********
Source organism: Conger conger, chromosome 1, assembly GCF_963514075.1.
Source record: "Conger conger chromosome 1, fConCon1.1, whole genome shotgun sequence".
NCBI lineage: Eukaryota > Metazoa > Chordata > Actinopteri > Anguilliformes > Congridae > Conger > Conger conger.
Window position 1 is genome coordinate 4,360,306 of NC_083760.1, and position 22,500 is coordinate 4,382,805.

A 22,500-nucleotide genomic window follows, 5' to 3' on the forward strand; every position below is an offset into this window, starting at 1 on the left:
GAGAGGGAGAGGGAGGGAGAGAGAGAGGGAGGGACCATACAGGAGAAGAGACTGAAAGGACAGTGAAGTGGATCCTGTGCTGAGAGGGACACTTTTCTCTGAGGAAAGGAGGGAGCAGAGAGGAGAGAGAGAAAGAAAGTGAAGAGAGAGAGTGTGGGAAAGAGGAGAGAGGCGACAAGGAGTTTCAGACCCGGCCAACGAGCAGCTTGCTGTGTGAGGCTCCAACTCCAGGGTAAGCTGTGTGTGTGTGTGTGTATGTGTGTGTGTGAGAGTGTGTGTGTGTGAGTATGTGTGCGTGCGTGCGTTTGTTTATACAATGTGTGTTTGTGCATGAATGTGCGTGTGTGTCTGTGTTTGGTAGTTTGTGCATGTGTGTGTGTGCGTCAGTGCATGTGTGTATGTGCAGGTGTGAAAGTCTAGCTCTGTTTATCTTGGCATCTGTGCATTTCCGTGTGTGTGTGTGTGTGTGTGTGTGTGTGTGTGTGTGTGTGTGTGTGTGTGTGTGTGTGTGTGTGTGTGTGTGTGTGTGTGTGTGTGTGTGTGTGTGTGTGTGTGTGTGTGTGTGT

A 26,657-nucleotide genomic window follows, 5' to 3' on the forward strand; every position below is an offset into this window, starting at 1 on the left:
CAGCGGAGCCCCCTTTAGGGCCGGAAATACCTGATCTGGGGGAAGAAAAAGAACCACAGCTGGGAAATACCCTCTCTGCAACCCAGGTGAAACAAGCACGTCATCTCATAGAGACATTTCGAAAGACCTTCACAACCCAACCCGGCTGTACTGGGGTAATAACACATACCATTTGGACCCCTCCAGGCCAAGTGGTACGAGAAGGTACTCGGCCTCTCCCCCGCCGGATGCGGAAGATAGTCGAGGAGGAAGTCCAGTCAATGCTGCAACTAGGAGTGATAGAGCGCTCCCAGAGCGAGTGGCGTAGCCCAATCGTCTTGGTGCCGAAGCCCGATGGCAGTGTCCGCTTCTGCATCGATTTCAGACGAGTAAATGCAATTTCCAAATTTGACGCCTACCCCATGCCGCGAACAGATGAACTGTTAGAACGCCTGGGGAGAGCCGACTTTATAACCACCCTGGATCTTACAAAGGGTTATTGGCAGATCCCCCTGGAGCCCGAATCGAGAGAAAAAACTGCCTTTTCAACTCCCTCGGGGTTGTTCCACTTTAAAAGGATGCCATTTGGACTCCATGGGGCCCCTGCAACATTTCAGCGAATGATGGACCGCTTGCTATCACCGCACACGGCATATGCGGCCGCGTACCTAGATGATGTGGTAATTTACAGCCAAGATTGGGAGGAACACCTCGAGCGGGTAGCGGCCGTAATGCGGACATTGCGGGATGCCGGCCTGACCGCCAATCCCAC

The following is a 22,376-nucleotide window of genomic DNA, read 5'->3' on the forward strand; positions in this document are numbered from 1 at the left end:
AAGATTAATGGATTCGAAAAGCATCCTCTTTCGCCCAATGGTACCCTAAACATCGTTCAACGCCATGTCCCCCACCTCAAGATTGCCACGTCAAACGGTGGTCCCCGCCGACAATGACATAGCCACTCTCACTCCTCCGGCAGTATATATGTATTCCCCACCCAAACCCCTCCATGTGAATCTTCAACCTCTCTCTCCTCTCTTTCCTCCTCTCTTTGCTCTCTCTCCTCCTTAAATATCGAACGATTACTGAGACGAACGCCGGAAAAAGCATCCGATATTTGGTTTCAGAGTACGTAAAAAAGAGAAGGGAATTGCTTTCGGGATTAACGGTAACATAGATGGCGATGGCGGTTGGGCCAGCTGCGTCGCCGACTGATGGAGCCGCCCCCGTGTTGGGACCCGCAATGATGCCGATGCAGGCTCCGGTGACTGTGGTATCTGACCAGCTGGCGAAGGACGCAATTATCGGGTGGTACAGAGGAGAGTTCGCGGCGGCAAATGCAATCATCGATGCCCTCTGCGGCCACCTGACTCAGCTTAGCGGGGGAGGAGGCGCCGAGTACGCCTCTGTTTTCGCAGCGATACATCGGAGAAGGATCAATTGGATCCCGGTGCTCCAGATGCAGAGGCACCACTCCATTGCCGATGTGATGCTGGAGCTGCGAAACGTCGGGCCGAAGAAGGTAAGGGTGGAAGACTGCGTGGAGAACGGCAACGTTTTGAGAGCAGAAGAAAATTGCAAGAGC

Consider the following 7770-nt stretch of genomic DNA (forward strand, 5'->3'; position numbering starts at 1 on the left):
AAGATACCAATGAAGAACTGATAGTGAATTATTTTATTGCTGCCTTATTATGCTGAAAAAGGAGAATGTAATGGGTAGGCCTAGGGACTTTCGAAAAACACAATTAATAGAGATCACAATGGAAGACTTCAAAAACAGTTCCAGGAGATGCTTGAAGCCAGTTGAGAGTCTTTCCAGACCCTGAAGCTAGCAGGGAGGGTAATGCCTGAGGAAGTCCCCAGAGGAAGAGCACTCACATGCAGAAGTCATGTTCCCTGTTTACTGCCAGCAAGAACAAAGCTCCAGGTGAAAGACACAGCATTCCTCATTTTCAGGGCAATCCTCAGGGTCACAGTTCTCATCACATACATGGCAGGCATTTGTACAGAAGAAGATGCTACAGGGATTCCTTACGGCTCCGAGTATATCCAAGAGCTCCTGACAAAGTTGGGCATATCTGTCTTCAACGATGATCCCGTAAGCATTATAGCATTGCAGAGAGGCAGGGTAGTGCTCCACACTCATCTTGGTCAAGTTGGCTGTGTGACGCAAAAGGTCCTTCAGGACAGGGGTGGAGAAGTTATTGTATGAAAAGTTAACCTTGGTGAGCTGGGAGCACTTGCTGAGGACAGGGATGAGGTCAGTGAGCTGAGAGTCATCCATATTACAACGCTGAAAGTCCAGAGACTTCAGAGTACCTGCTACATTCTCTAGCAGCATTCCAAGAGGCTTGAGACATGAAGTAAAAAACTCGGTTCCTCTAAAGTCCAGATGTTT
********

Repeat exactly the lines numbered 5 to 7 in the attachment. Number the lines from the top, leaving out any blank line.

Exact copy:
A 22,500-nucleotide genomic window follows, 5' to 3' on the forward strand; every position below is an offset into this window, starting at 1 on the left:
GAGAGGGAGAGGGAGGGAGAGAGAGAGGGAGGGACCATACAGGAGAAGAGACTGAAAGGACAGTGAAGTGGATCCTGTGCTGAGAGGGACACTTTTCTCTGAGGAAAGGAGGGAGCAGAGAGGAGAGAGAGAAAGAAAGTGAAGAGAGAGAGTGTGGGAAAGAGGAGAGAGGCGACAAGGAGTTTCAGACCCGGCCAACGAGCAGCTTGCTGTGTGAGGCTCCAACTCCAGGGTAAGCTGTGTGTGTGTGTGTGTATGTGTGTGTGTGAGAGTGTGTGTGTGTGAGTATGTGTGCGTGCGTGCGTTTGTTTATACAATGTGTGTTTGTGCATGAATGTGCGTGTGTGTCTGTGTTTGGTAGTTTGTGCATGTGTGTGTGTGCGTCAGTGCATGTGTGTATGTGCAGGTGTGAAAGTCTAGCTCTGTTTATCTTGGCATCTGTGCATTTCCGTGTGTGTGTGTGTGTGTGTGTGTGTGTGTGTGTGTGTGTGTGTGTGTGTGTGTGTGTGTGTGTGTGTGTGTGTGTGTGTGTGTGTGTGTGTGTGTGTGTGTGTGTGTGTGTGTGT

A 26,657-nucleotide genomic window follows, 5' to 3' on the forward strand; every position below is an offset into this window, starting at 1 on the left: